Friday, October 18, 2013

Our Vet's Best Advice on Nutrition

by Dr. Julie Buzby
courtesy Llima via
When I wrote my All Things Dog Blog debut article, 10 Tips for Fido’s Longest Life, I purposely avoided ranking the recommendations according to merit.  But I promise you that vying for first place on the list is nutrition.

In humans, many chronic medical conditions are related to diet.  It’s common knowledge that nutrition correlates to both quality and quantity of life.  “Eat your vegetables,” is a mom’s mantra.  In contrast, no one encourages their kids to eat more processed foods.

Yet unknowingly, many people feed their dogs junk food, day in and day out.  For example, here’s the ingredient list for one of the most popular, readily available diets on the market: 
Ground yellow corn, chicken by-product meal, corn gluten meal, whole wheat flour, animal fat preserved with mixed-tocopherols (form of Vitamin E), rice flour, beef, soy flour, water, meat and bone meal, propylene glycol, sugar, tricalcium phosphate, phosphoric acid, salt, animal digest, potassium chloride, sorbic acid (a preservative), dried peas, dried carrots, calcium propionate (a preservative), choline chloride, L-Lysine monohydrochloride, Vitamin E supplement, zinc sulfate, Red 40, ferrous sulfate, manganese sulfate, niacin, Yellow 6, Yellow 5, Vitamin A supplement, Blue 2, calcium carbonate, copper sulfate, Vitamin B-12 supplement, brewers dried yeast, calcium pantothenate, thiamine mononitrate, garlic oil, pyridoxine hydrochloride, riboflavin supplement, Vitamin D-3 supplement, menadione sodium bisulfite complex (source of Vitamin K activity), calcium iodate, folic acid, biotin, sodium selenite. 
Please note that the front of the bag has pictures of veggies seductively swirling with chunks of meat, but inside the bag, carrots and peas are less plentiful than sugar and salt.  Legally, ingredients must be listed in order of abundance, with the largest quantity listed first.  By virtue of their place on the list, vegetables are practically nonexistent in this diet.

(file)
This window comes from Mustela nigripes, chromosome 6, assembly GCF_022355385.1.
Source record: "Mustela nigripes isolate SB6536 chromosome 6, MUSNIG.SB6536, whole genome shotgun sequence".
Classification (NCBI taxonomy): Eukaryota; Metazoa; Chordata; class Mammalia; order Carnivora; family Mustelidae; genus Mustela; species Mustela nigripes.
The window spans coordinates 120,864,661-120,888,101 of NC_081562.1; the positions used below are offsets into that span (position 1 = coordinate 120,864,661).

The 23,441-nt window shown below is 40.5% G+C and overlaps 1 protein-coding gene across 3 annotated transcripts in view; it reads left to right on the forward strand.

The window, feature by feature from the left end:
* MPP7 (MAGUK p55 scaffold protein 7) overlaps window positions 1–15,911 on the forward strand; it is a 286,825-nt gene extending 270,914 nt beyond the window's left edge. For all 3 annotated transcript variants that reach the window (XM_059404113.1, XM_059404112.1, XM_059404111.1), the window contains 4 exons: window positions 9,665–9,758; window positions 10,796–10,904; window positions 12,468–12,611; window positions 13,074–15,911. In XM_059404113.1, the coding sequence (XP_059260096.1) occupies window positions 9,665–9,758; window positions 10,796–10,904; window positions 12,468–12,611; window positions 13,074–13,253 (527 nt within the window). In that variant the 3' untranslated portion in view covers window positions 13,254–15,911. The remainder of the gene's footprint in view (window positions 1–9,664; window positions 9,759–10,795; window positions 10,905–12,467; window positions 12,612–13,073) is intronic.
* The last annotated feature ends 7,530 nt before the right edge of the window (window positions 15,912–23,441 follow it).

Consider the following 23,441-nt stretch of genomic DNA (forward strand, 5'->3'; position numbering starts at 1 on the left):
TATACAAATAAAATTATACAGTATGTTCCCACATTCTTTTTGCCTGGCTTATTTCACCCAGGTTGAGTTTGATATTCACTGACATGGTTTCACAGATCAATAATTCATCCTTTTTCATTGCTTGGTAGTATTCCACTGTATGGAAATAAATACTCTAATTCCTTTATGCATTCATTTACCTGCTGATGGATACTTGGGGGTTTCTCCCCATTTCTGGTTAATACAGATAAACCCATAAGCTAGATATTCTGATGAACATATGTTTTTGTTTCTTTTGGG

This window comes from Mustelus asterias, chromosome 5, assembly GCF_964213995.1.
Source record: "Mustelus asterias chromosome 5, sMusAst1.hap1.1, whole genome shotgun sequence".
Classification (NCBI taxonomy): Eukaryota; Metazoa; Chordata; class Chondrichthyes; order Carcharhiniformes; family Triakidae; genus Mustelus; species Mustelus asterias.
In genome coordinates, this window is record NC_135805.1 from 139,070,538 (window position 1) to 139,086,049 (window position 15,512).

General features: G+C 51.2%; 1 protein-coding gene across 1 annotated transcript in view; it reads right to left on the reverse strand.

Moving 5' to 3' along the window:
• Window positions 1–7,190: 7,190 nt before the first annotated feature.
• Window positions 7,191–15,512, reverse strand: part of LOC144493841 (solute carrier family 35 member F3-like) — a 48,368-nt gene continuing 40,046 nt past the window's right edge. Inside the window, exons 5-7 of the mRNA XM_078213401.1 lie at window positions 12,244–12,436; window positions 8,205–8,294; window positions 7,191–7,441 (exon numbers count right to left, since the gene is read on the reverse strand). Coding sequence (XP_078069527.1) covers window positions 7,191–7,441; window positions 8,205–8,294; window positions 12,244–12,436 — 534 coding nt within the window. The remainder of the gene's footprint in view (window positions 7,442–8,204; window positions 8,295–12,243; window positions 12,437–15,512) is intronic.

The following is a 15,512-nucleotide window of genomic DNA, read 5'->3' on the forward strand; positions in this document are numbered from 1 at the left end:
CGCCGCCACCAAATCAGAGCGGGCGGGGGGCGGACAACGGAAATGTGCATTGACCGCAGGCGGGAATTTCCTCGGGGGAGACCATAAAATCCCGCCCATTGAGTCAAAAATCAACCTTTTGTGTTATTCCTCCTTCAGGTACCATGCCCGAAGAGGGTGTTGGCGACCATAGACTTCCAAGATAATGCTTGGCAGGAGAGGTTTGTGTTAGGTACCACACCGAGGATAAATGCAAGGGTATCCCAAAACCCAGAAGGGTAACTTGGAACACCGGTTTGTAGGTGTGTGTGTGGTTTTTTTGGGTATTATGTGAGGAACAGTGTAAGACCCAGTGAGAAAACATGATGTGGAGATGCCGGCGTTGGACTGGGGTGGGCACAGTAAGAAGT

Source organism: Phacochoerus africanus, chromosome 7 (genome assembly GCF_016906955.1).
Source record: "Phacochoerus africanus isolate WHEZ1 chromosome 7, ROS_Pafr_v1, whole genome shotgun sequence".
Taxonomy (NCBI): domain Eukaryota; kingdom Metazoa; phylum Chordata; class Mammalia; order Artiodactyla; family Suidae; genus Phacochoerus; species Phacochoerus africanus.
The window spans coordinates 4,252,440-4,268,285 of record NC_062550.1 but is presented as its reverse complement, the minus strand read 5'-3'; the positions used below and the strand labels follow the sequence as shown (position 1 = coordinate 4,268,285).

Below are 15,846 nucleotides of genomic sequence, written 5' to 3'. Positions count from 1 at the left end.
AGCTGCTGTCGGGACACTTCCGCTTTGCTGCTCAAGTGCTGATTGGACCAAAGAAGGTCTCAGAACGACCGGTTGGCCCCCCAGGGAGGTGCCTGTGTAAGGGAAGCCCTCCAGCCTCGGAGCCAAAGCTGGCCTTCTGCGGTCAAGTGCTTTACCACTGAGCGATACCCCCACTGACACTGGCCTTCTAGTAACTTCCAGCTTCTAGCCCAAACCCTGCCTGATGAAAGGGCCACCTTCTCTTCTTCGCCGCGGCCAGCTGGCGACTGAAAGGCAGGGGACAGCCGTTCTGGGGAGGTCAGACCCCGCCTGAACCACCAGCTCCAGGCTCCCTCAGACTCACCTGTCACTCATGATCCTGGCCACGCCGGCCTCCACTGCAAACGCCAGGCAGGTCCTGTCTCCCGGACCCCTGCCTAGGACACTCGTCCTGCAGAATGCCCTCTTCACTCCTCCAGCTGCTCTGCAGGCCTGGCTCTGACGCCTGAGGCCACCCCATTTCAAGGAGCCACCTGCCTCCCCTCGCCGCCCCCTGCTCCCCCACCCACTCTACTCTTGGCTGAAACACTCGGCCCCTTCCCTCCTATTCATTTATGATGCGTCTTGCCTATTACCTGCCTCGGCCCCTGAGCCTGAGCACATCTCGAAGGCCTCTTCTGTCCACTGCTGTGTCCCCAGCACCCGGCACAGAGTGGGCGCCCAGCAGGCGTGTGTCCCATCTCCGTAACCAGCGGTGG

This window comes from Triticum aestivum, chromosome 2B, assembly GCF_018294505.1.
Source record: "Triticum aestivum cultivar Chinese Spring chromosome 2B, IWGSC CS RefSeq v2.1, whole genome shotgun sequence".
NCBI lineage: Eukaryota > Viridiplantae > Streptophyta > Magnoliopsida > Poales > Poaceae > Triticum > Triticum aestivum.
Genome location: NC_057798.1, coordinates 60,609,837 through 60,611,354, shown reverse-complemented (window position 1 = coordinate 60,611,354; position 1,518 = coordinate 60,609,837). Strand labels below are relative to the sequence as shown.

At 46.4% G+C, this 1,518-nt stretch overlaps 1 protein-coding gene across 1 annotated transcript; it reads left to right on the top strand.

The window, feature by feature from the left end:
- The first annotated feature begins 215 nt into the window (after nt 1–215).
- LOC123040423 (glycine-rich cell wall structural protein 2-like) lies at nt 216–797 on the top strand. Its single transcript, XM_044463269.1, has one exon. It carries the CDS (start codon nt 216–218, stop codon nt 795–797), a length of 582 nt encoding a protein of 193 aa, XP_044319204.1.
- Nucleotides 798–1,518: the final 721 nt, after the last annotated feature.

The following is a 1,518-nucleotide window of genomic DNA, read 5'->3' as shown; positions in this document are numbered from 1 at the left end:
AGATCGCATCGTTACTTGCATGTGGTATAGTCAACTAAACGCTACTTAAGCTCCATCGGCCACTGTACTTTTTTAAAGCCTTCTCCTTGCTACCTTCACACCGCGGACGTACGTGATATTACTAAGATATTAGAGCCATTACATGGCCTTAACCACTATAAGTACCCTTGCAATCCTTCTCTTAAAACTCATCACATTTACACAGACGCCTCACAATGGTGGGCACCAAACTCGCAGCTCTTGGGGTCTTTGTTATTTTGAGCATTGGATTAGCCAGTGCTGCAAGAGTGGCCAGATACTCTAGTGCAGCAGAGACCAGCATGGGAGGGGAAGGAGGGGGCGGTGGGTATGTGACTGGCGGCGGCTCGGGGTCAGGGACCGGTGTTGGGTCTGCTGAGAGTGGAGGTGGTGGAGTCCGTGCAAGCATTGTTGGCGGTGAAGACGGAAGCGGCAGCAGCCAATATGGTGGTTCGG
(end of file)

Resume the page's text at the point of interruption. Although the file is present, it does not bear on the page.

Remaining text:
I’ll leave you and your veterinarian to determine the best diet for your dog, because ultimately there is no one-size-fits-all superior choice, but here are some basic rules of thumb:

1.   Don’t get fooled by the packaging, marketing, and advertising.  Become a label reader!  Even though almost all commercially available diets are “nutritionally balanced”, that doesn’t mean they are optimally healthful for your dog.

2.   Dogs are omnivores (eating both meat and vegetation), but I want to see meat as the first ingredient on a dog food label, not corn. 

3.   Generally, you get what you pay for.  There’s a reason you can buy 40 pounds of dog food for $18 at the big box stores.  High quality ingredients are costly.  But pay now or pay later!  By feeding a high quality diet, you will likely save on vet bills in the short and long term (commonly for skin and gastrointestinal problems).  Feed the best diet you can afford.

4.  Don’t be afraid of variety!

5. Home-prepared and raw diets aren’t for everyone, but my patients that are on balanced home cooked or raw diets often thrive.  They typically have clean teeth, trim waistlines, and enjoy long healthy lives.  I prefer formulated home cooked diets over raw diets, because of the inherent risks associated with handling/feeding raw meat.  Please understand there is room for serious error in home cooking/raw feeding.  Vitamin/mineral supplementation is required and must be done correctly to avoid creating dangerous nutritional deficiencies/imbalances. Consult your veterinarian for advice, and keep in mind that board certified veterinary nutritionists can create custom, balanced recipes for your dog.  

Here’s a link to a 2004 article about a dog that lived to be 26 years old.  Note to what his owner attributes his longevity. 

Dr. Julie Buzby is a homeschooling mom of seven, American Veterinary Chiropractic Association and International Veterinary Acupuncture Society certified holistic veterinarian, and passionate advocate for canine mobility.In her free time she serves on the Advisory Board for The Grey Muzzle Organization. She can be found at Twitter @DrBuzby and on You'll also find more of Dr. Julie's posts at our Ask the Vet Archives page.

You may also enjoy reading her recent articles:
Dr. Julie's opinion or advice does not replace an actual exam with a veterinarian.

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Bocci said...

Great information, but so rarely heeded. It's an endless source of frustration for Parental Unit to see what so many folks feed both themselves and their pets...

Dawn said...

What a terrible list of ingredients. Thanks to you and some other bloggers who have done their homework, I now have a better understanding of dog food ingredient labels.

Healing Paws said...

We have excellent success with putting patients on homecooked/raw diets! Pugs and Cavaliers and the like lose weight without even trying!

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